• Institutions of global governance mean a “democratic deficit,” meaning that "international institutions of governance represent elites and governments rather than individuals or groups, and are thus not able to be held accountable for their actions. Rarely is an individual able to elect (or vote out) representatives to a supranational body (a rare exception being representatives to the European Parliament). Thus, unlike politics at the national level in a democratic system of governance, there are few if any avenues through which global citizens may articulate their interests via conventional politics." ["AP Comparative Government and Politics Briefing Paper: Globalization", by Matthew Krain]
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Environment: Is globalization a force for good?

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Yes

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No

  • Globalization harms the environment. Globalization and subsequent "industrialization leads to more emissions, contributing to global warming and a deterioration of air and water quality. In addition, profitable resource-based industries such as oil drilling, forestry, mining, and fisheries exploit resources of countries with little regard to the environmental cost." ["AP Comparative Government and Politics Briefing Paper: Globalization", by Matthew Krain]
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Gender issues: Is globalization a force for good?

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Yes

  • Globalization has improved the status of women. "Globalization has rapidly improved the social and economic status of women in the developing world. (...) In a competitive, globalized world, the role of women becomes ever more valuable. Cultures that exclude women from full participation (e.g., Saudi Arabia) fall ever further behind." "The Benefits of Globalization", by Pete Geddes, January 2004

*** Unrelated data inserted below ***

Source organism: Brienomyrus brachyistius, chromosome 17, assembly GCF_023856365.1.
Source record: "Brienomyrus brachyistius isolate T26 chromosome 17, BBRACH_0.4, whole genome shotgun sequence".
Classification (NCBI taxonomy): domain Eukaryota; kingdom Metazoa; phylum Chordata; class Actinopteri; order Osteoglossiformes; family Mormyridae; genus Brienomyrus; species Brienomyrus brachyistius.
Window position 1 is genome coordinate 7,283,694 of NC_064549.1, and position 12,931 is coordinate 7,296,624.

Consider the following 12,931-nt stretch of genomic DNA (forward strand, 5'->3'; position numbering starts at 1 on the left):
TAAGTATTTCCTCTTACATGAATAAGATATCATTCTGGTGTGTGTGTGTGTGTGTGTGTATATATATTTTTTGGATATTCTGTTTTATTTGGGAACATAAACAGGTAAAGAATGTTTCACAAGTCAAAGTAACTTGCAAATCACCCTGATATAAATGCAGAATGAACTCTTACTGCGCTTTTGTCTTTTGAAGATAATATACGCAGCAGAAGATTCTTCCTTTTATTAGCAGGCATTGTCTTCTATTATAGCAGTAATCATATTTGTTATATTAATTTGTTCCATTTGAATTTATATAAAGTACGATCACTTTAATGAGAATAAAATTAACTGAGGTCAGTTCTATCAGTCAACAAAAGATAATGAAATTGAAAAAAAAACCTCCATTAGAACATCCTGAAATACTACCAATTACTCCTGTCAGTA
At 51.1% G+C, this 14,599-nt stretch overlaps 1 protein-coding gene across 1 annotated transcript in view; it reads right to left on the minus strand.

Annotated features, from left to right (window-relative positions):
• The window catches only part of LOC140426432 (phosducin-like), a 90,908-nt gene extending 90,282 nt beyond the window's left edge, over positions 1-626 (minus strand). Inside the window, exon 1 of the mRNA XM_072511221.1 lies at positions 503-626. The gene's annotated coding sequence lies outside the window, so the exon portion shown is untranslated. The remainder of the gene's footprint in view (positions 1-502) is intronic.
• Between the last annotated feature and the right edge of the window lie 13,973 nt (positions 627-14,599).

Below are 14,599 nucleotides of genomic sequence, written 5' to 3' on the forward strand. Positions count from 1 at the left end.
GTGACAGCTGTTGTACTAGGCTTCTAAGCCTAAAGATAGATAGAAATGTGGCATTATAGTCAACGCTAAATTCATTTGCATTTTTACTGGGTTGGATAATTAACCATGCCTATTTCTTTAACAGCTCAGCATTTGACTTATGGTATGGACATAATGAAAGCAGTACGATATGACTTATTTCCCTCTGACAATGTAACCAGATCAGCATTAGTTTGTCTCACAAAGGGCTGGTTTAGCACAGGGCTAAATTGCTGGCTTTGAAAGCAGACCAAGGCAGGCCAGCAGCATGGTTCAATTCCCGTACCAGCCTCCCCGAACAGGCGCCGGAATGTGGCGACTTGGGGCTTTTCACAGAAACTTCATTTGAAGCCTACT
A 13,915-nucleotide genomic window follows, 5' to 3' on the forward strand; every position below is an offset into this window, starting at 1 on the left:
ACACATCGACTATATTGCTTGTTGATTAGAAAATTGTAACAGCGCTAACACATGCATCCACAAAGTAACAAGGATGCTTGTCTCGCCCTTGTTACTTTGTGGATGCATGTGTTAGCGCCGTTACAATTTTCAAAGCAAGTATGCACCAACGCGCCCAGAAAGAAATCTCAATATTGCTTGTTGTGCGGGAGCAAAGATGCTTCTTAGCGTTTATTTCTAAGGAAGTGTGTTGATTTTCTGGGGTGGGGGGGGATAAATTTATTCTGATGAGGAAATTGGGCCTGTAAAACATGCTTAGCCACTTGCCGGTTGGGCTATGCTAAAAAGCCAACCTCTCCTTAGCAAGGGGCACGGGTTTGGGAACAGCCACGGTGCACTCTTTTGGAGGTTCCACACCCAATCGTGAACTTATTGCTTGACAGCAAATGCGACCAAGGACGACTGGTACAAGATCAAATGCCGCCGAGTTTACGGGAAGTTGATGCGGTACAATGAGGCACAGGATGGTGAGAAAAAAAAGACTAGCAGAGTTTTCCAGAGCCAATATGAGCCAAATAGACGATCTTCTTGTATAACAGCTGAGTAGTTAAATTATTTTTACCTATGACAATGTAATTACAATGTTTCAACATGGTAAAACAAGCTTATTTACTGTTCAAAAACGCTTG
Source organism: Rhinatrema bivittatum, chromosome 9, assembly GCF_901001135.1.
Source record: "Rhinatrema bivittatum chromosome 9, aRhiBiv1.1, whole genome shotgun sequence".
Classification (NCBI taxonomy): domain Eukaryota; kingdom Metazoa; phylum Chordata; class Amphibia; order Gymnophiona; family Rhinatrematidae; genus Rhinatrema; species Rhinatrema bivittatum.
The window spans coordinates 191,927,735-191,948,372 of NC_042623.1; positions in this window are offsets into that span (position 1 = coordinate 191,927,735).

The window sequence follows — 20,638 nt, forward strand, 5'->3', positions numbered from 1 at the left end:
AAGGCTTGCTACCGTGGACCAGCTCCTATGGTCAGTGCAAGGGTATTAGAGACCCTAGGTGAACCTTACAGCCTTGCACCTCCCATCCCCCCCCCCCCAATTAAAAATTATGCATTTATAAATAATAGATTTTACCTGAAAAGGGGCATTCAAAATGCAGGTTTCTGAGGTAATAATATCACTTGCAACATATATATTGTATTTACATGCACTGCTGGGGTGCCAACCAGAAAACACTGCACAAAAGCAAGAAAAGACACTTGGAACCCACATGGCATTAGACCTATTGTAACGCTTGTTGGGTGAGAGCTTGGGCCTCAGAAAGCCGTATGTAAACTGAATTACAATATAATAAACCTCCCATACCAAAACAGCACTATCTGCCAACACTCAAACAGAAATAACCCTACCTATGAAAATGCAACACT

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No

  • "On the whole, women have been harmed more than men by globalization. Structural adjustment programs often force countries in the developing world to streamline the economy and redirect spending away from social welfare and toward export sectors and other profit-yielding enterprises. This can lead to a reduction in or elimination of many social welfare programs such as health, food, and housing subsidies. Women on average are poorer than men and, as such, are the majority of those dependent on social welfare programs. Therefore, elimination or reduction in these programs affects them disproportionately to men." ["AP Comparative Government and Politics Briefing Paper: Globalization", by Matthew Krain]